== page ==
How to Set Up a Work Shadowing Arrangement

How to Set Up a Work Shadowing Arrangement was originally published on Vault.

You’ve heard of the informational interview—sitting down with a person whose career you admire, and asking questions about their career and trajectory.

But what about experiencing their career? Or rather, a few days of it?

Shadowing an experienced professional can be a great way to get a feel for different companies and industries, and to pick up some extra business experience and self knowledge—for free!

Of course, the enlightenment will come at one cost: time. Since this exercise requires a day or five in a strange office, obviously, you’ll be MIA from your own 9 to 5. If you truly hate your job, this might be worth using some vacation days for. Otherwise, it’s best left to those between engagements.

Still interested? Here’s your plan of attack:

1. Brainstorm

Come up with a cross section of companies you find interesting. This can be for a wide range of reasons—maybe you’re excited about the prestige, the game rooms, or the mission statement. Try to include a wide range of different companies, from startups to Fortune 500s. Think of it like choosing college campuses to visit: you’ll want big, small, buttoned up, casual, cerebral, and creative.

2. Stalk!

Learn a little about each of your targets. Follow both the corporate twitter accounts and those of the CEOs (or the job title that corresponds with your interests). Check out “team” pages on the company website and learn a little about the backgrounds of who works there. Be sure to note any common interests or connections—sharing an alma mater with the office manager may come in handy!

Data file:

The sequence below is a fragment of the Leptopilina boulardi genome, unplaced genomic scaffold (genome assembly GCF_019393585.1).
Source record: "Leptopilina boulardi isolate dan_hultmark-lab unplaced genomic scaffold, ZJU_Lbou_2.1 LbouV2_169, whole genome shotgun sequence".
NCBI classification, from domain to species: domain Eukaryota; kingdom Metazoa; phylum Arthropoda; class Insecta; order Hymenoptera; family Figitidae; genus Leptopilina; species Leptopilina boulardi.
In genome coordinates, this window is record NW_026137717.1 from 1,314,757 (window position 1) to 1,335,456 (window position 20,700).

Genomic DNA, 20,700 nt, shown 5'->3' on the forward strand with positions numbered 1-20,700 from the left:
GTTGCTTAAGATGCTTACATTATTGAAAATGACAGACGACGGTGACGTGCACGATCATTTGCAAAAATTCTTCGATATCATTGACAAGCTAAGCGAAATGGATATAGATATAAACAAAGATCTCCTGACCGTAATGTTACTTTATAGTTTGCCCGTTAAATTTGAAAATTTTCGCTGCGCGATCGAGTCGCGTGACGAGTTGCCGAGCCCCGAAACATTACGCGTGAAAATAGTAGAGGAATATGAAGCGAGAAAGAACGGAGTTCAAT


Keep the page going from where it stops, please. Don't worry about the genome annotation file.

3. Prioritize and organize

By now, you may have two brass rings for your company: those you’re most excited about, and those you have an in with (you share a personal trainer with a risk manager!). Order these in a spreadsheet accordingly, and take down contact info for each—whether it’s a twitter handle, or calling in a favor with a mutual contact.

4. Make your move

Ask and you might receive. Don’t ask and… nothing will happen. While cold emails may work, you can use any medium you’re comfortable with: LinkedIn, Twitter, even a phonecall. Just be sure to use the four F’s: friendly, flattering, feasible, and finite. Choose specific details to mention about the company to demonstrate your interest, ask for something reasonable (anywhere from an afternoon with a person or a week to rotate around the company works), and of course, be brief!

5. Let hope—not fear—guide you

It’s important to keep a positive approach with this process. It may be scary to reach out, and yes, you may experience rejection. But one yes will be worth all the no’s, and you may do better than you think!